When Israeli scientist Daniel Shechtman first saw a quasicrystal through his microscope in 1982, he reportedly thought to himself, “Eyn chaya kazoo” (“There can be no such creature”). But there is, and the quasicrystal has become a subject of much research in the 35 years since Shechtman’s Nobel Prize-winning discovery.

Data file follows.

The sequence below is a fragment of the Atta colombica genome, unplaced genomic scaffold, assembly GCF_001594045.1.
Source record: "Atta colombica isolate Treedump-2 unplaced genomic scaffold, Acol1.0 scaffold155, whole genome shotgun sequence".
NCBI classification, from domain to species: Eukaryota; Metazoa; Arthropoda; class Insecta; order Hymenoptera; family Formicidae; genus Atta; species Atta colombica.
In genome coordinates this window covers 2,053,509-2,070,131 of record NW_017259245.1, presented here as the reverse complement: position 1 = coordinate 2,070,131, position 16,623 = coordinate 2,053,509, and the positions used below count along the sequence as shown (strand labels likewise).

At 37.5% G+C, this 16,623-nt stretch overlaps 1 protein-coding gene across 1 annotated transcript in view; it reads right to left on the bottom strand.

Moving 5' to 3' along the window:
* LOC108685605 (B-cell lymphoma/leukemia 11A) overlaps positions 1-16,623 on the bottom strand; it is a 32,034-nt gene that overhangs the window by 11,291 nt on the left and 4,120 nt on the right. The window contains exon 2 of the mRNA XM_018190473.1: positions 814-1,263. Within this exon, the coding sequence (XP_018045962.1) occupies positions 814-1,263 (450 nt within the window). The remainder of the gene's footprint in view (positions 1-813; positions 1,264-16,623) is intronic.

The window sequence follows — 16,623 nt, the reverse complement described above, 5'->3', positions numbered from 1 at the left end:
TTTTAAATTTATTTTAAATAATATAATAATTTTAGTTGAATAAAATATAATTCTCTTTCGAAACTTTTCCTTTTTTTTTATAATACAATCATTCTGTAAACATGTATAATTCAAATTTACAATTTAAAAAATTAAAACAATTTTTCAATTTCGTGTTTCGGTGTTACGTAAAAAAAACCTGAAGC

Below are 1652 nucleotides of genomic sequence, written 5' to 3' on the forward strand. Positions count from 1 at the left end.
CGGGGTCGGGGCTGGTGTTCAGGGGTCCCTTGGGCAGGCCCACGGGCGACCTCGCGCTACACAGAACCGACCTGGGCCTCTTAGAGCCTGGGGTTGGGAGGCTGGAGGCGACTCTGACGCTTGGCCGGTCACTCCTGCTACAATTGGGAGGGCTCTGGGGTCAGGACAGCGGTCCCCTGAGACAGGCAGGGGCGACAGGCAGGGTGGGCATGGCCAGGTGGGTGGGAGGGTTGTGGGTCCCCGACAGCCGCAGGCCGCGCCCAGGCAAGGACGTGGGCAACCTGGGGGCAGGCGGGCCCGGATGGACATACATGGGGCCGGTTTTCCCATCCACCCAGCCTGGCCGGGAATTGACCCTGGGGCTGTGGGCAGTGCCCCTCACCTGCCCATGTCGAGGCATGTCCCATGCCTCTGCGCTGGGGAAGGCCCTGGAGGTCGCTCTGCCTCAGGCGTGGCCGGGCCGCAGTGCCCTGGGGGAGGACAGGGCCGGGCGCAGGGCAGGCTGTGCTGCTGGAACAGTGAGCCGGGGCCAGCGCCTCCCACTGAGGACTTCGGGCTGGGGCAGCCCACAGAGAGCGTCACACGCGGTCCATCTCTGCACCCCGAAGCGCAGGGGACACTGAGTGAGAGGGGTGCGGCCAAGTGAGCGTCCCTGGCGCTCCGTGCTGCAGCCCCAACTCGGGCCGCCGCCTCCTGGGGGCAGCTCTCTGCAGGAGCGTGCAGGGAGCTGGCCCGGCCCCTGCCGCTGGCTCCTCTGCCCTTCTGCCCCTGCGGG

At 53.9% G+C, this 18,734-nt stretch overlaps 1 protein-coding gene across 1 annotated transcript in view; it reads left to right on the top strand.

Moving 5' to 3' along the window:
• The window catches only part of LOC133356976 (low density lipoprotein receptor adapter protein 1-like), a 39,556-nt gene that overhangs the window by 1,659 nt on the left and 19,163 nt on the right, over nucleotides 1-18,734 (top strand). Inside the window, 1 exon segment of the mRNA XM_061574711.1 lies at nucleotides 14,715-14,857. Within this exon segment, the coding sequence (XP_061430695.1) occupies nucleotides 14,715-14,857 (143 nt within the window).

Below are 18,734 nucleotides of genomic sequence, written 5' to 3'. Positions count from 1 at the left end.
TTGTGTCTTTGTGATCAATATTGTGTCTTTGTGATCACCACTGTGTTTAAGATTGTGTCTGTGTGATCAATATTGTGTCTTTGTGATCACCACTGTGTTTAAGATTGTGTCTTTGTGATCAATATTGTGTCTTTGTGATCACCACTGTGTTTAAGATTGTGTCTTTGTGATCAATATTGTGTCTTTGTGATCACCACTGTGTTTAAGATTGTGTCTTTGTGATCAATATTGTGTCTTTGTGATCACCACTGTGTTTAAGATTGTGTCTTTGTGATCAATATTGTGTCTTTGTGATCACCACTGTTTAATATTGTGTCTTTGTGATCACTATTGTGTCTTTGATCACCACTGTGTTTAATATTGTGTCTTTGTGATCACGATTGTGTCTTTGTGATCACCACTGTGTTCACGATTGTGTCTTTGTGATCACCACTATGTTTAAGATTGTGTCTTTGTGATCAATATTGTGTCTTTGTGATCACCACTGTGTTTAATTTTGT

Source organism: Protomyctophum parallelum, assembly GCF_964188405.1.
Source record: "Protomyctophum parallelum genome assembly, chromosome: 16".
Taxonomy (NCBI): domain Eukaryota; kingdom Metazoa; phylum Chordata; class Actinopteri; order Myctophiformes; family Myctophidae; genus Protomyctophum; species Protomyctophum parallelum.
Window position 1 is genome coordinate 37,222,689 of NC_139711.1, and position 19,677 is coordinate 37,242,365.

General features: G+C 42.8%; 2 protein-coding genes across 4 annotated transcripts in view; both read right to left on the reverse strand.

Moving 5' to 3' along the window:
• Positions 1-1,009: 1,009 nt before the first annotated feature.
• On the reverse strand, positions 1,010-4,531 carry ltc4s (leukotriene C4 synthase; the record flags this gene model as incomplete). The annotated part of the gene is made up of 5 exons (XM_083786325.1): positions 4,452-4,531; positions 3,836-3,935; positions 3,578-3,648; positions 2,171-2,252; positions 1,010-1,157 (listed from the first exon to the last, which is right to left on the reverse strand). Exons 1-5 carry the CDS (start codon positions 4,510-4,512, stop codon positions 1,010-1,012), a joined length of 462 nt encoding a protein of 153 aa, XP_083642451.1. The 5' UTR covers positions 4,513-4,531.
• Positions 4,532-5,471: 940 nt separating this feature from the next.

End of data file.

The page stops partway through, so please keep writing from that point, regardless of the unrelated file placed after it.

What makes quasicrystals so interesting? It’s their unusual structure: Atoms in quasicrystals are arranged in an orderly but non-periodic way. Most crystals are made up of a three-dimensional, orderly and periodic (repeating) arrangement of atoms. The lab of Uli Wiesner, the Spencer T. Olin professor of engineering in the Department of Materials Science and Engineering (MSE) at Cornell University, has joined scientists pursuing this relatively new area of study. Much like Shechtman, who discovered quasicrystals while studying diffraction patterns of aluminum-manganese crystals, Wiesner came upon quasicrystals a bit by accident.